Sunday, 28 August 2011

Sherborne Castle, Dorset

It's Sunday evening and Oliver is coming to stay again tomorrow until Thursday so thought I had better write a post today so...
Looking back to our Summer holiday - it feels so long ago!

We are visiting Sherborne Castle here and in my next post we will go to the town of Sherborne

Sherborne Castle was built by Sir Walter Rayleigh in 1594 and it has been the stately home of the Digby family since 1617
The Digbys added the four distinctive wings in the 1620's and a Georgian extension of 1787 provided more accommodation and improved living standards.
Prince William of Orange was entertained here in 1688 and King George III visited in 1789.

First we visit the tearooms on the left for some lunch

Photographs not allowed in the house
but I did manage to get a couple of shots of Walter Raleigh's kitchen

We walk out into the gardens

where there is a good view of Sherborne Old Castle
These are the ruins of a 12th century castle built for the Bishops of Salisbury and destroyed in 16 days by Oliver Cromwell in the Civil War.

Looking back at the castle

We have now reached the boundary of the ruined castle
and once we have walked back we will spend the rest of the day walking around the town


Arlene said...

Ahhh What memories Sherborne Castle have for me, I've been to many dog shows there over the years, to both judge and compete, lovely castle, and beautiful grounds, I'm not surprised to see you enjoyed your day there, Thanks for your visit much appreciated.

Sara at Come Away With Me said...

Hi Barbara! Thank you for a tour of Sherborne Castle. I've never seen a castle that looks quite like that one; it has some interesting architecture. I bet Sir Walter Raleigh never saw his own kitchen! It looks very neat and tidy all these centuries all the copper pots and pans in their neat rows.

Shawn said...

Thanks for sharing Barbara! I started following to enjoy and learn more of about English gardens and have come away with so much more.

Trisha said...

Now I can get a feel for why England is called the old country. Structures built in the 15, & 1600's still standing in all their beauty. That is amazing. I love looking all your pictures, I didn't care much for history in school, but, if it had been up close and personal like your blog, then I would have loved it. Thanks for sharing these historical pictures with us.
Have a Blessed day.

C. Joy said...

Thanks for taking us along on your holiday, Sherborne Castle is impressive. Hope you have a wonderful week.

Michelle-ozark crafter said...

Jack and I both enjoyed that.

Illusionfree said...

That the leader of the Glorious Revolution had visited this place makes it specially interesting for me!
I love those copper pots and pans in the kitchen!
Thanks also, Barbara, for visiting me.

Deanna said...

The English Gardens are lovely. Thank you for sharing this place with us in blogland.
Enjoyed seeing the sites with you,

marigold jam said...

Have just noticed your blog listed on Fabric Paper Thread and had to pop over and see what you had written about Sherborne since I lived there as a girl and have now returned to the Somerset Dorset borders to live after many years elsewhere. I did a similar post about Sherborne Castle on my blog a while ago and I am looking forward to seeing what you post about the town itself - we were there on Saturday wonder if we saw you!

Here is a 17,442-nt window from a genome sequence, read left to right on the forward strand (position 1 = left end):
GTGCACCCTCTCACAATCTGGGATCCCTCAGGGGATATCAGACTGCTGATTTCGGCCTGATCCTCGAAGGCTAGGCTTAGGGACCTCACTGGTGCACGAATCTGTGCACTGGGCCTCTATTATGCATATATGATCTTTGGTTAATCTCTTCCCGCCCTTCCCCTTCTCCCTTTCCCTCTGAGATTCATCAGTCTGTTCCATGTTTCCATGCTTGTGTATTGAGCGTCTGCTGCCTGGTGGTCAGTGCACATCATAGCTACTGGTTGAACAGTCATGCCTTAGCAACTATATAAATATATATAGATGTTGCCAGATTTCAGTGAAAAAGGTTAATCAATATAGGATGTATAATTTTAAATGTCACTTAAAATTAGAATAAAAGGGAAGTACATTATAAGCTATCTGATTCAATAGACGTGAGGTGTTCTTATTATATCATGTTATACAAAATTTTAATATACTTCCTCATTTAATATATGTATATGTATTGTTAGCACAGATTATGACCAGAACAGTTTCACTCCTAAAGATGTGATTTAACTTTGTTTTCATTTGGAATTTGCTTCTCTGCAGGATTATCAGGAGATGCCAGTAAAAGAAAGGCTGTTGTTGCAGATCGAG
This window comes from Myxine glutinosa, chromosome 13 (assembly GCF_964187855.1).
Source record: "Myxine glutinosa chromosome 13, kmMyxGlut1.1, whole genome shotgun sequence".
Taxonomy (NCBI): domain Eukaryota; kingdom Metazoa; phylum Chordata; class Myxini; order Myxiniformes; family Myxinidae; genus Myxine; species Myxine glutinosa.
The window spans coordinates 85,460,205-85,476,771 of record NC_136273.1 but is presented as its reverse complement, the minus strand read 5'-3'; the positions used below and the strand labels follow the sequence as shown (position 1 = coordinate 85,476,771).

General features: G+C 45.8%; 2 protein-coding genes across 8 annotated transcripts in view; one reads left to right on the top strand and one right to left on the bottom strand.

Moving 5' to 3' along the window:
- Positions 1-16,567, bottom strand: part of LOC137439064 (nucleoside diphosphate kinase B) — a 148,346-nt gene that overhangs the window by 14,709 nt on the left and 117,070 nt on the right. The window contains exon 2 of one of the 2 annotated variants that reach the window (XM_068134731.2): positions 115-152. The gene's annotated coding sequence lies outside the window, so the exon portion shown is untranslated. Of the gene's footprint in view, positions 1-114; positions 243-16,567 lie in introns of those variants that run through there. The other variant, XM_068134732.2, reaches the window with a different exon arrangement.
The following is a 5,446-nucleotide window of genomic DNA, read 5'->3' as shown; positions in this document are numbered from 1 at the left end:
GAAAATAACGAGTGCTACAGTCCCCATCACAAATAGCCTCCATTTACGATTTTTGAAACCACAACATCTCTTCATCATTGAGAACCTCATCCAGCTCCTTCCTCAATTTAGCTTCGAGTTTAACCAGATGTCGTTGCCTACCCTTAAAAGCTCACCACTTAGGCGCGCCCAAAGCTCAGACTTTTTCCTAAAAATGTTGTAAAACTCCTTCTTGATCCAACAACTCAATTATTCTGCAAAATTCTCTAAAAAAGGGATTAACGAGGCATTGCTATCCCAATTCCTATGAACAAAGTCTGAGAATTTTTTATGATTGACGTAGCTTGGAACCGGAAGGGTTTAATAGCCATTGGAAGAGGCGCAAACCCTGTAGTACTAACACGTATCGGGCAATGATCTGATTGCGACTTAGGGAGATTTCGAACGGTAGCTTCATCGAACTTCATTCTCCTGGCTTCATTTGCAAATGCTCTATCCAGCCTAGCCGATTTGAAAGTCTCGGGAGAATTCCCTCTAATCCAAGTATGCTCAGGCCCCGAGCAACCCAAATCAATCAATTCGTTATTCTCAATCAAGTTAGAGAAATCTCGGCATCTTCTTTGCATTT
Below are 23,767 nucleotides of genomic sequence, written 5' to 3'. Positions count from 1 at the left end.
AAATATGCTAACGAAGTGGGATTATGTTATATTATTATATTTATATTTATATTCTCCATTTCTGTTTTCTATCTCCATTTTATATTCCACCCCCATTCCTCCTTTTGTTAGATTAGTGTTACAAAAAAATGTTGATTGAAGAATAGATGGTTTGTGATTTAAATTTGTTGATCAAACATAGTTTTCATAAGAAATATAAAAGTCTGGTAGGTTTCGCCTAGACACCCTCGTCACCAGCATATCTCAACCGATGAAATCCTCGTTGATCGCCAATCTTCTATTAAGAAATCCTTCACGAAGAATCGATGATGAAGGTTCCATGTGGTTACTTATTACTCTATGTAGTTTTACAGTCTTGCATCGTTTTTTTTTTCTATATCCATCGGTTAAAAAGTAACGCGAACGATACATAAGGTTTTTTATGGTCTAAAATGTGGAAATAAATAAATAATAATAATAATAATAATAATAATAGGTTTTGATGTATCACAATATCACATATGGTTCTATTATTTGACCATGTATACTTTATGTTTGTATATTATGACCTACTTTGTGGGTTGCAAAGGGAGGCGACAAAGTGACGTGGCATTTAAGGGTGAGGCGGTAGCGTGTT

Elizabethd said...

Sherborne is a lovely place to visit. It seems that the rush and bustle has almost passed it by. The castle is most impressive.
You will enjoy your grandson's visit, I'm sure!

marigold jam said...

Just re-read your post and see you were in Sherborne a while ago not now!

Lorrie said...

Another lovely post. The entrance to the castle looks rather imposing and unfriendly, but once you took us through the arch into the garden, ah, what beauty!
Enjoy your time with Oliver.

cyclopseven said...

It has been quite some time, since I last trailed your foot steps. Hope you are doing fine.

I thoroughly enjoyed reading this article about this Tudor mansion. Splendid photos, and those antique collections of the kitchen items simply beautiful. The elegant architecture speaks of the minds which lived there.

p/s: you are way much younger than the number stated in your profile. Are you sure, you are 72? :)

Lori Zehr said...

The castle is so interesting! I love the pictures you took over the lake. Lovely.

Terri said...

Love tripping with you Barbara! Looking forward to seeing the town, too.
Have fun with your grandboy.

Diane said...

What a beautiful old castle. I enjoyed the tour. Lovely photo taken from afar!

HOPE said...

Thank you once again for the lovely historical tours...

Castles are so very interesting!

thank you for your kind comment and for visiting nice to know you.

Blessings on your journeys!

Cousin Pam said...

Have a special and fun time with Oliver. Hoping the weather brightens up for you.

bristowmom said...

Lovely castle. I assume no one lives there now?

Winifred said...

Just catching up with blogging a little. Never seem to have much time now due to childminding in school holidays, broken wrist (granddaughter, broken finger (daughter) and various other hospital visits thankfully not for me. So I've just read about about your break in & car theft. It is such a horrible feeling when this sort of thing happens. The blessing is that you were not hurt. Things can always be replaced can't they even though it hurts at the time.

Your photos are lovely so hope your break is helping heal the wounds Barbara.

Nancie said...

Hi Barbara,

The castle is so beautiful. Such lovely places you managed to visit! Glad you enjoyed your trip.

Take care and have a blessed weekend.

Warm regards,

Arlene said...

I made a note to me to come and visit your blog this week and glad I did, more fascinating pics, I've awarded you a sunshine blog award Barbara, pop into my This'n'That.blogspot to collect it Arlene